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New Toy

Posted by briandh on November 12, 2006

I’ve been very quiet recently, both here on my blog and on my Zooomr collection. The problem is that my home PC is finally dying – it resets itself every now and then. It was a relatively cheap PC-World box bought as an emergency stop-gap when its predecessor died spectacularly over three yeas ago. Starting about two-and-a-half years ago I’ve been promising myself a new machine – and this time it was going to be a “real” machine.

Doing the sums

Convincing myself, and my wife, of the need for the new machine has taken a while – and in that time the specifications have sky-rocketed but the price has stayed much the same. Over the years I have noticed that the cost of new PC’s has remained relatively constant:

  • A cheap entry level machine will cost around £500
  • A reasonably machine will be around £1000
  • A good gaming machine will be around £2000
  • A top of the range, must have the latest bleeding edge components, machine will be around £3000

The above includes a reasonable monitor matching the spec of the machine. It doe not include very-large very-high-resolution monitors which are into the silly-money bracket.

My previous machine was somewhere between a reasonable machine and a good gaming machine. My old monitor was still working so I opted for a store-bought £1000 system-only box. It could play all the games of its day reasonably well.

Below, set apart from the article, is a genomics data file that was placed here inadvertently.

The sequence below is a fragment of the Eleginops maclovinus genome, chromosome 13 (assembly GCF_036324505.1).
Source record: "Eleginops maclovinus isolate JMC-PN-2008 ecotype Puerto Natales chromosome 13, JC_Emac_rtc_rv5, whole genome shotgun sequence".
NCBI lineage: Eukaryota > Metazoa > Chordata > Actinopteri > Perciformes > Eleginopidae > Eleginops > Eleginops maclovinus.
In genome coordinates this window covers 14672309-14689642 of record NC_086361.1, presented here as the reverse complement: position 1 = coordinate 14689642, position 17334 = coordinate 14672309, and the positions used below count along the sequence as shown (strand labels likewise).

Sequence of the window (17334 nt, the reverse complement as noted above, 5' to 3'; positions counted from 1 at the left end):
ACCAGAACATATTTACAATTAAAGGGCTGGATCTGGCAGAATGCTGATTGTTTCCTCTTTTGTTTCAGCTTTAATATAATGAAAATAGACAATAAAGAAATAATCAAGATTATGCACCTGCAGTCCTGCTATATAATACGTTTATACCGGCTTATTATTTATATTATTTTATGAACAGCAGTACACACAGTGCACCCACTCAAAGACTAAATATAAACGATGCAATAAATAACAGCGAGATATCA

No excuses

“Play games reasonably well” – tut-tut I hear you say – surely you can justify your home computer on better reasoning than that!

Nope. Sorry. It is for playing games – and messing around with photos and maybe a little household chores, bookkeeping and Internet shopping.

Back to the sums

So, this time I was opting for the top of the range, so I am expecting to pay around the £3000 mark. I did a little initial research and came up with three machines ranging £1k, £2k and £3k and examined the differences. A little cost-benefit analysis showed that the £1k machine was not worth it – it was only a small step up from what I already had so would need upgraded relatively quickly. To be brutally honest the £3k machine fell down too – the extra performance gain over the £2k machine was really not justifiable.

Some techie details

There were two main differences between the £2k and £3k machines:

  1. The processor moved up from an “Intel Core 2 Duo E6700” to a “Intel Core 2 Duo E6800”. The performance jump here is tiny, less than 5% in tests, but it costs about £350 more for the faster processor.
  2. The graphics card went from a pair of “ATI Radeon 1950’s” to a pair of “nVidia 7950’s”. This is, in theory, a more significant jump. The nVidia cards are actually pairs – so you are talking effectively 4 graphics cards instead of two. However, trawling the Internet for comparative reviews I found that the paired ATI cards actually performed slightly better at the 1600×1200 native resolution of my preferred monitor. The ATI cards were also found to be compatible with more games.